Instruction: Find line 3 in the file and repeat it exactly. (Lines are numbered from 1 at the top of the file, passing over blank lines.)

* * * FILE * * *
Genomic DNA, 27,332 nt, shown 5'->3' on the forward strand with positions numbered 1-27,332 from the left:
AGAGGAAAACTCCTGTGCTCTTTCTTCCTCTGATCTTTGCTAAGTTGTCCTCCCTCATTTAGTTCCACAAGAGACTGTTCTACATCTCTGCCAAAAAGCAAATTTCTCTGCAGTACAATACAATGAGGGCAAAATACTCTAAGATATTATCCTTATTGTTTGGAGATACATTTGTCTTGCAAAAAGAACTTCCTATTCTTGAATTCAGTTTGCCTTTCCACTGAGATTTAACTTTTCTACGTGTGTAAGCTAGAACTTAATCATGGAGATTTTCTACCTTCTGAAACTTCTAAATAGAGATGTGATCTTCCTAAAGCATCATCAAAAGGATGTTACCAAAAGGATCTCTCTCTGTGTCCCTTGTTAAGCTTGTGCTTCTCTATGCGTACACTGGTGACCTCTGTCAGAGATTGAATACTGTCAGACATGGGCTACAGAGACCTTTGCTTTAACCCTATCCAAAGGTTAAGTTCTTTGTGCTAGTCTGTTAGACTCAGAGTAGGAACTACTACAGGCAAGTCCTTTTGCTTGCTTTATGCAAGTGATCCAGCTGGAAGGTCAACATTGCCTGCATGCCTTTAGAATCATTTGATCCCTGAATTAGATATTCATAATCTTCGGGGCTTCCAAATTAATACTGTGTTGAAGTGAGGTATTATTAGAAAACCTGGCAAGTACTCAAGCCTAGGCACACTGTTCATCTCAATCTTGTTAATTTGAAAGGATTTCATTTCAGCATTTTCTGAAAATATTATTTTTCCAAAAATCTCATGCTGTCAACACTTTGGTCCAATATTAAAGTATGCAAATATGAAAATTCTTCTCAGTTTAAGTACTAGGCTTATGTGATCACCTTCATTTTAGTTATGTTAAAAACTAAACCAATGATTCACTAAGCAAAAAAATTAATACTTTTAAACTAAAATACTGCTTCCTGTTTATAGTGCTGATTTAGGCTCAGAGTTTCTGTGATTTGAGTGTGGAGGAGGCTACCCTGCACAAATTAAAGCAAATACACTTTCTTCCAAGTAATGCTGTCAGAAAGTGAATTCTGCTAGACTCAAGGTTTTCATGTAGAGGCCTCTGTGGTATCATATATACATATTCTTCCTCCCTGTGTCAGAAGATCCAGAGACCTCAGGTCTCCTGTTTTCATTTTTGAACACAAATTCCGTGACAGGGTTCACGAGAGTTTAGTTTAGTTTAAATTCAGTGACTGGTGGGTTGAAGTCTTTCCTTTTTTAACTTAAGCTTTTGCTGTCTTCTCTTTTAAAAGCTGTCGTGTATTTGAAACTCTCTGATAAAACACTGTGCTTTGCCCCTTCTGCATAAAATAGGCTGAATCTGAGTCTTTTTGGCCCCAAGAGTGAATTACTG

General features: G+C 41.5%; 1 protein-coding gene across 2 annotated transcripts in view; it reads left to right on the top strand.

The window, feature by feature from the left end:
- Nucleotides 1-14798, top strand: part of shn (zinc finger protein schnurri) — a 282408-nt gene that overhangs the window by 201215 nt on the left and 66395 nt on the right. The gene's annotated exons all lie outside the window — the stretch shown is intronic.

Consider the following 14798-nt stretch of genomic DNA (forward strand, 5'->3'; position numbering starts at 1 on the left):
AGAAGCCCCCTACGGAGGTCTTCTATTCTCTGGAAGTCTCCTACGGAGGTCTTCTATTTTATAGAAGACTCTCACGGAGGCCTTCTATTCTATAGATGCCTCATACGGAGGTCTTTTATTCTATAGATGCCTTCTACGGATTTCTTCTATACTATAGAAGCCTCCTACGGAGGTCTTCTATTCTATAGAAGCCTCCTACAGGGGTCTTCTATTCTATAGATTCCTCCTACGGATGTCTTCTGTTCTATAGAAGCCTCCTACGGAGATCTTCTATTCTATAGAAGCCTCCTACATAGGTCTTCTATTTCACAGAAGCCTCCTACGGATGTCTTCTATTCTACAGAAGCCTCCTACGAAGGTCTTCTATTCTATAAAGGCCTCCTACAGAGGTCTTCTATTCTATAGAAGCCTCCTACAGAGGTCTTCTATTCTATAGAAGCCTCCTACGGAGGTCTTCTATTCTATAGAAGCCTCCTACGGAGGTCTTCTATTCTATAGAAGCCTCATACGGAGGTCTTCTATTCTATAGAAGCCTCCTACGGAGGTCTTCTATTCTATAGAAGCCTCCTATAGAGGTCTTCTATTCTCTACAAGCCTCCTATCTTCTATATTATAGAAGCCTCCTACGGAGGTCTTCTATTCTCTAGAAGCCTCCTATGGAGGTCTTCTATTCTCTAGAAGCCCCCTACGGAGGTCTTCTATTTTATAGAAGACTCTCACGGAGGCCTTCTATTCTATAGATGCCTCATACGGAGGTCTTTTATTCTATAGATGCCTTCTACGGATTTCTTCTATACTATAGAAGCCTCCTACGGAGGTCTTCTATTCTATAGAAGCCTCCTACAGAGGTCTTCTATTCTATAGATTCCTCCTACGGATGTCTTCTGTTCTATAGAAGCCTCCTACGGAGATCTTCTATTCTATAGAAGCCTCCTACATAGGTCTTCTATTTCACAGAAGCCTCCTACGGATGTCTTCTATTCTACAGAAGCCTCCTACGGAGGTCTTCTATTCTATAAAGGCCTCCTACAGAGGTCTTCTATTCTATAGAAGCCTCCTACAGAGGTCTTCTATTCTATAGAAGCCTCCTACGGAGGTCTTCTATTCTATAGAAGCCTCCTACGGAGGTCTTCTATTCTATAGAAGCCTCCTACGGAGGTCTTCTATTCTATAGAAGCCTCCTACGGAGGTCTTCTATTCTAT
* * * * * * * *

General features: G+C 41.5%; 1 protein-coding gene across 2 annotated transcripts in view; it reads left to right on the top strand.